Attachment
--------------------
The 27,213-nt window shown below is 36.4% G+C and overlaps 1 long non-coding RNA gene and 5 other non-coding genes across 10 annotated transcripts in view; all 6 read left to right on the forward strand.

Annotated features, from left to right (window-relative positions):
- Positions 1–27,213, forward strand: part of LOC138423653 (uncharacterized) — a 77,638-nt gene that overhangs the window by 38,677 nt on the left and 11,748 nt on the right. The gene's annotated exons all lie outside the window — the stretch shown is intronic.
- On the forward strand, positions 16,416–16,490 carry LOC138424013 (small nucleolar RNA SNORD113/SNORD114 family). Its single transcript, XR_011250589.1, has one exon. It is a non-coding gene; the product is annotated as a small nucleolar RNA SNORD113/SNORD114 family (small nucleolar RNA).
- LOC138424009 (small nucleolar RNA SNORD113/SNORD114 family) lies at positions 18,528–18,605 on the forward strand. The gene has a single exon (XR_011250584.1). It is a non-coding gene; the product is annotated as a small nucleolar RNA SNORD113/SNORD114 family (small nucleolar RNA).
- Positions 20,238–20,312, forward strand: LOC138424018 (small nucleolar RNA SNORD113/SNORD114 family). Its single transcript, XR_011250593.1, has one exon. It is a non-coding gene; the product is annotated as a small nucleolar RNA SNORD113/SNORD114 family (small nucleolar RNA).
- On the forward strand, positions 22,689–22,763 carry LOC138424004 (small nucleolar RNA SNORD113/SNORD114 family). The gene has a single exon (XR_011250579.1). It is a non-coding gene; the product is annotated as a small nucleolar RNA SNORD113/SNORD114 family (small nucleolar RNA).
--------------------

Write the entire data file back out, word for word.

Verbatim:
The 27,213-nt window shown below is 36.4% G+C and overlaps 1 long non-coding RNA gene and 5 other non-coding genes across 10 annotated transcripts in view; all 6 read left to right on the forward strand.

Annotated features, from left to right (window-relative positions):
- Positions 1–27,213, forward strand: part of LOC138423653 (uncharacterized) — a 77,638-nt gene that overhangs the window by 38,677 nt on the left and 11,748 nt on the right. The gene's annotated exons all lie outside the window — the stretch shown is intronic.
- On the forward strand, positions 16,416–16,490 carry LOC138424013 (small nucleolar RNA SNORD113/SNORD114 family). Its single transcript, XR_011250589.1, has one exon. It is a non-coding gene; the product is annotated as a small nucleolar RNA SNORD113/SNORD114 family (small nucleolar RNA).
- LOC138424009 (small nucleolar RNA SNORD113/SNORD114 family) lies at positions 18,528–18,605 on the forward strand. The gene has a single exon (XR_011250584.1). It is a non-coding gene; the product is annotated as a small nucleolar RNA SNORD113/SNORD114 family (small nucleolar RNA).
- Positions 20,238–20,312, forward strand: LOC138424018 (small nucleolar RNA SNORD113/SNORD114 family). Its single transcript, XR_011250593.1, has one exon. It is a non-coding gene; the product is annotated as a small nucleolar RNA SNORD113/SNORD114 family (small nucleolar RNA).
- On the forward strand, positions 22,689–22,763 carry LOC138424004 (small nucleolar RNA SNORD113/SNORD114 family). The gene has a single exon (XR_011250579.1). It is a non-coding gene; the product is annotated as a small nucleolar RNA SNORD113/SNORD114 family (small nucleolar RNA).